During one of the intermissions, I was chatting with a senior Egyptian diplomat in a sunny piazza outside the conference site, when two young Arabs from Israel, who had heard about the conference, approached us. After embracing, I introduced them to the Egyptian, but he turned his back and exclaimed: “I am ready to talk with you, but not with these traitors!”

The bloody events of the Day of the Land brought the “Israeli Arabs” back into the fold of the Arab nation and the Palestinian people, who now call them “the 1948 Arabs”.

In October 2000, policemen again shot and killed Arab citizens, when they tried to express their solidarity with Arabs killed at the Haram al-Sharif (Temple Mount) in Jerusalem. But in the meantime, a third generation of Arabs had grown up in Israel, many of whom, in spite of all the obstacles, had attended universities and become business people, politicians, professors, lawyers and physicians. It is impossible to ignore this community – even if the state tries very hard to do just that.

From time to time, complaints about discrimination are voiced, but everybody shrinks back from the fundamental question: What is the status of the Arab minority growing up in a state that defines itself officially as “Jewish and democratic”?

* * *

ONE LEADER of the Arab community, the late Knesset member Abd-al-Aziz Zuabi, defined his dilemma this way: “My state is at war with my people”. The Arab citizens belong both to the State of Israel and to the Palestinian people.

Their belonging to the Palestinian people is self-evident. The Arab citizens of Israel, who lately tend to call themselves “Palestinians in Israel”, are only one part of the stricken Palestinian people, which consists of many branches: the inhabitants of the occupied territories (now themselves split between the West Bank and the Gaza Strip), the Arabs in East Jerusalem (officially “residents” but not “citizens” of Israel), and the refugees living in many different countries, each with its own particular regime. All these branches have a strong feeling of belonging together, but the consciousness of each is shaped by its own particular situation.

How strong is the Palestinian component in the consciousness of the Arab citizens of Israel? How can it be measured? Palestinians in the occupied territories often complain that it expresses itself mainly in words, not deeds. The support given by the Arab citizens in Israel to the Palestinian struggle for liberation is mainly symbolic. Here and there a citizen is arrested for helping a suicide bomber, but these are rare exceptions.

When the extreme Arab-hater Avigdor Liberman proposed that a string of Arab villages in Israel adjoining the Green Line (called “the Triangle”) be turned over to the future Palestinian state in return for the Jewish settlement blocs in the West Bank, not a single Arab voice was raised in support. That is a very significant fact.

The Arab community is much more rooted in Israel than appears at first sight. The Arabs play an important part in the Israeli economy, they work in the state, pay taxes to the state. They enjoy the benefits of social security – by right, since they pay for it. Their standard of living is much higher than that of their Palestinian brethren in the occupied territories and beyond. They participate in Israeli democracy and have no desire at all to live under regimes like those of Egypt and Jordan. They have serious and justified complaints – but they live in Israel und will continue to do so.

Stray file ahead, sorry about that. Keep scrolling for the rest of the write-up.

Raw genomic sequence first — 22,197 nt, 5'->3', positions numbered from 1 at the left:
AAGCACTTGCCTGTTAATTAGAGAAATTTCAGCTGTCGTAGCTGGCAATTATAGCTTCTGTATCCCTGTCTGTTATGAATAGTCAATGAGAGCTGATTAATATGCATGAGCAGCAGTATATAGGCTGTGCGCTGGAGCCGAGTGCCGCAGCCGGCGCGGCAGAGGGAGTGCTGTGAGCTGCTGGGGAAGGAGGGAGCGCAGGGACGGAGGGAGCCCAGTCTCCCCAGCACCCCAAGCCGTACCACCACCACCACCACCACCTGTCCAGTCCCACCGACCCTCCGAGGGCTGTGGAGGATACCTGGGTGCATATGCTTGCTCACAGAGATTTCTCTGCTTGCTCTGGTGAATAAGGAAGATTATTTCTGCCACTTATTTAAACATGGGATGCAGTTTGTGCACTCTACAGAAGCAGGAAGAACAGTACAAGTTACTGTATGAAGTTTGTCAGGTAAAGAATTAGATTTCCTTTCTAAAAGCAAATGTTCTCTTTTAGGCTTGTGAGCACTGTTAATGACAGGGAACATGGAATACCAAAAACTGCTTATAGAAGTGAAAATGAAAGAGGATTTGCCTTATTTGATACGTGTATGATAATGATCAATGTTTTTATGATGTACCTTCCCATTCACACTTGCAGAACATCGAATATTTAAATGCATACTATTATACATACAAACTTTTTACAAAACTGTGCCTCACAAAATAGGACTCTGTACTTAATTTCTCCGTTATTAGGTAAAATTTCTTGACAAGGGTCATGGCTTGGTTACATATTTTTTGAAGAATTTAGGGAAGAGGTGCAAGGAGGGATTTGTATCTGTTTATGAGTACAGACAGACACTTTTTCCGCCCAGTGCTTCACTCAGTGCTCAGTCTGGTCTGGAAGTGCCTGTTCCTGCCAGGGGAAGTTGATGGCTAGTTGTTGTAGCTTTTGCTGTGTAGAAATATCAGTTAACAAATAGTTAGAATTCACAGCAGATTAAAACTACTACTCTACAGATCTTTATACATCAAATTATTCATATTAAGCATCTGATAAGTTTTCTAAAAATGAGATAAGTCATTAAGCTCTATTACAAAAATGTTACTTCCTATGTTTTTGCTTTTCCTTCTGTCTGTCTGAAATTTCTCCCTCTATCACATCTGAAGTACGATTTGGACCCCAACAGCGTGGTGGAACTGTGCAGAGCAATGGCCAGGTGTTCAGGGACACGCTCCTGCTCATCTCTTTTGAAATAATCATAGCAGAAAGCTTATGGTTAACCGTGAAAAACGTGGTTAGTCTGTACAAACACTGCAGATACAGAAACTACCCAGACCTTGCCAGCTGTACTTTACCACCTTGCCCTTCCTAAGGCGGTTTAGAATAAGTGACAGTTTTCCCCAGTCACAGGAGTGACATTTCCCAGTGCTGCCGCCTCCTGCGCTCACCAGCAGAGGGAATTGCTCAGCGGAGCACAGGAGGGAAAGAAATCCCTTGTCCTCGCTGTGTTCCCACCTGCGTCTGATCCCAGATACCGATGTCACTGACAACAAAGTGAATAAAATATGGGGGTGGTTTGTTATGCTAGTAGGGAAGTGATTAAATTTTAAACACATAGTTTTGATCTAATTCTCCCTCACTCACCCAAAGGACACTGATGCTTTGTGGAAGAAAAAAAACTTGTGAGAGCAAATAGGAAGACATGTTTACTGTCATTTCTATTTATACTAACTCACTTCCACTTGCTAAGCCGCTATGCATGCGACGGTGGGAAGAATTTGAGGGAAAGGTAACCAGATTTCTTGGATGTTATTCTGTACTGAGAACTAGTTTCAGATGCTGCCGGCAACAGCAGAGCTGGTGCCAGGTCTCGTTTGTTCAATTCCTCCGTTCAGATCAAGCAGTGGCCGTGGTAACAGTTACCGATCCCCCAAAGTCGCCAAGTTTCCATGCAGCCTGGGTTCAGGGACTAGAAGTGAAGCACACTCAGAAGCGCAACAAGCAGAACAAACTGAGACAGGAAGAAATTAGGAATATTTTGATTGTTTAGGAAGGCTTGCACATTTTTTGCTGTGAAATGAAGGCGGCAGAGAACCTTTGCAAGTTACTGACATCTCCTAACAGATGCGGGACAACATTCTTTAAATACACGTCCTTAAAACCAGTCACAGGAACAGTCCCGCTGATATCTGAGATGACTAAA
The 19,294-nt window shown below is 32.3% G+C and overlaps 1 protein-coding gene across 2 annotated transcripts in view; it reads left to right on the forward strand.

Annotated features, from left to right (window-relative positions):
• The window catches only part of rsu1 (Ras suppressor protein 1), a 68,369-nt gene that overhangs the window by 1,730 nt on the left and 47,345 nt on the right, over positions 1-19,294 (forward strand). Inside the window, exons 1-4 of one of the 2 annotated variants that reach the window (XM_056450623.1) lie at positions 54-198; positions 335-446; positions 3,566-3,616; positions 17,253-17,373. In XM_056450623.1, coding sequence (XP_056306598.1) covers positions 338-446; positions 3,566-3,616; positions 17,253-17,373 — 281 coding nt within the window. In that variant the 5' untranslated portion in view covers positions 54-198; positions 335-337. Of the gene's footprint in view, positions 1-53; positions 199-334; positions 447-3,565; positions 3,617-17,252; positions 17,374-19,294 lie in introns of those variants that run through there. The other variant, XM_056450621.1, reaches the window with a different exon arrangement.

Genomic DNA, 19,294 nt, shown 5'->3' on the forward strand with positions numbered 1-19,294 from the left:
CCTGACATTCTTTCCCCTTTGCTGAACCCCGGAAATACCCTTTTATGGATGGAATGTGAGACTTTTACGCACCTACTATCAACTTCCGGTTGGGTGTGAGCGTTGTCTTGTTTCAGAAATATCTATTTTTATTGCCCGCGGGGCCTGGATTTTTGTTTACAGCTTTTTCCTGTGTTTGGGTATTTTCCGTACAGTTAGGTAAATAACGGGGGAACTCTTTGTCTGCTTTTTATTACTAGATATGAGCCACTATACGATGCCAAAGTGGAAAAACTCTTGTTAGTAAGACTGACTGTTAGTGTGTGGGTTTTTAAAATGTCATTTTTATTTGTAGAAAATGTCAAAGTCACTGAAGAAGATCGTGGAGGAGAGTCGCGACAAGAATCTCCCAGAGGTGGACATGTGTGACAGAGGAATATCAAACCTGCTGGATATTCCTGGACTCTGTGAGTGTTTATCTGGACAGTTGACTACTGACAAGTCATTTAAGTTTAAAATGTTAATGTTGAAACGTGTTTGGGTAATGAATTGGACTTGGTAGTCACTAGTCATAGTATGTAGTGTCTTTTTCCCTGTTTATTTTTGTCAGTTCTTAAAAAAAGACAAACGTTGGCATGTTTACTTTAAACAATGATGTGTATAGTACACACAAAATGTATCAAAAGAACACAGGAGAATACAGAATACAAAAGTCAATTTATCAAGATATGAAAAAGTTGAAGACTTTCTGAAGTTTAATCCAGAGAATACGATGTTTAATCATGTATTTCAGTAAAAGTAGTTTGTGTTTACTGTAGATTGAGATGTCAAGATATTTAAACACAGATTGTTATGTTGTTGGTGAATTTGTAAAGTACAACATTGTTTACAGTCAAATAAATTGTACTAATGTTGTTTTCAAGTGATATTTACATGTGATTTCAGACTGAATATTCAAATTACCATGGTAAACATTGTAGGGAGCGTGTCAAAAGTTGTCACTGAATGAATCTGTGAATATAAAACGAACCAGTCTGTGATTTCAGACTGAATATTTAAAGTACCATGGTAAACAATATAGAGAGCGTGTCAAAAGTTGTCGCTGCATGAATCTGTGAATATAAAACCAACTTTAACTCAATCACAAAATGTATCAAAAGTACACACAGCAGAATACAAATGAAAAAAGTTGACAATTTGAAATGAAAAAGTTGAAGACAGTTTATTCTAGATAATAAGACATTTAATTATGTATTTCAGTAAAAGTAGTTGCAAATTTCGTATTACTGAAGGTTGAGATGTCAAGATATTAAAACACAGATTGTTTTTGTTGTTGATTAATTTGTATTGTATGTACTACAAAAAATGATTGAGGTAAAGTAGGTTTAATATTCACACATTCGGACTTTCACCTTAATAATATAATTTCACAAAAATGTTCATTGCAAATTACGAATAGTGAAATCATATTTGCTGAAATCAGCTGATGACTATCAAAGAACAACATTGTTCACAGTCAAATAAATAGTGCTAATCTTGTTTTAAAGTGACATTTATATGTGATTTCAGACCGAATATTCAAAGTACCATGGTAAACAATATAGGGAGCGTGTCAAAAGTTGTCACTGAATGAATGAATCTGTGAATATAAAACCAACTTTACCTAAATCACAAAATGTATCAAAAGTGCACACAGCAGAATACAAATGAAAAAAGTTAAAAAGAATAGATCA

* * *

IN RECENT YEARS, intellectuals of the third Arab generation in Israel have published several proposals for the normalization of the relations between the majority and the minority.

There exist, in principle, two main alternatives:

The first way says: Israel is a Jewish state, but a second people also live here. If Jewish Israelis have defined national rights, Arab Israelis must also have defined national rights. For example, educational, cultural and religious autonomy (as the young Vladimir Zeev Jabotinsky demanded a hundred years ago for the Jews in Czarist Russia). They must be allowed to have free and open connections with the Arab world and the Palestinian people, like the connections Jewish citizens have with the Jewish Diaspora. All this must be spelled out in the future constitution of the state.

The second way says: Israel belongs to all its citizens, and only to them. Every citizen is an Israeli, much as every US citizen is an American. As far as the state is concerned, there is no difference between one citizen and another, whether Jewish, Muslim or Christian, Arab or Russian, much as, from the point of view of the American state, there is no difference between white, brown or black citizens, whether of European, African or Asian descent, Protestant, Catholic, Jewish or Muslim. In Israeli parlance, this is called “a state of all its citizens”.

It goes without saying that I favor the second alternative, but I am ready to accept the first. Either of them is preferable to the existing situation, where the state pretends that there is no problem except some traces of discrimination that have to be overcome (without doing anything about it).

If the courage is lacking to treat a wound, it will fester. At football matches, the riffraff shout: “Death-to-the-Arabs!” and in the Knesset far right deputies threaten to expel Arab members from the House, and from the state altogether.

On the 32nd anniversary of the Day of the Land, with the 60th Independence Day approaching, it is time to take this bull by the horns.

URI AVNERY is an Israeli writer and peace activist with Gush Shalom. He is o a contributor to CounterPunch’s book The Politics of Anti-Semitism.

 

 

 

 

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URI AVNERY is an Israeli writer and peace activist with Gush Shalom. He is a contributor to CounterPunch’s book The Politics of Anti-Semitism.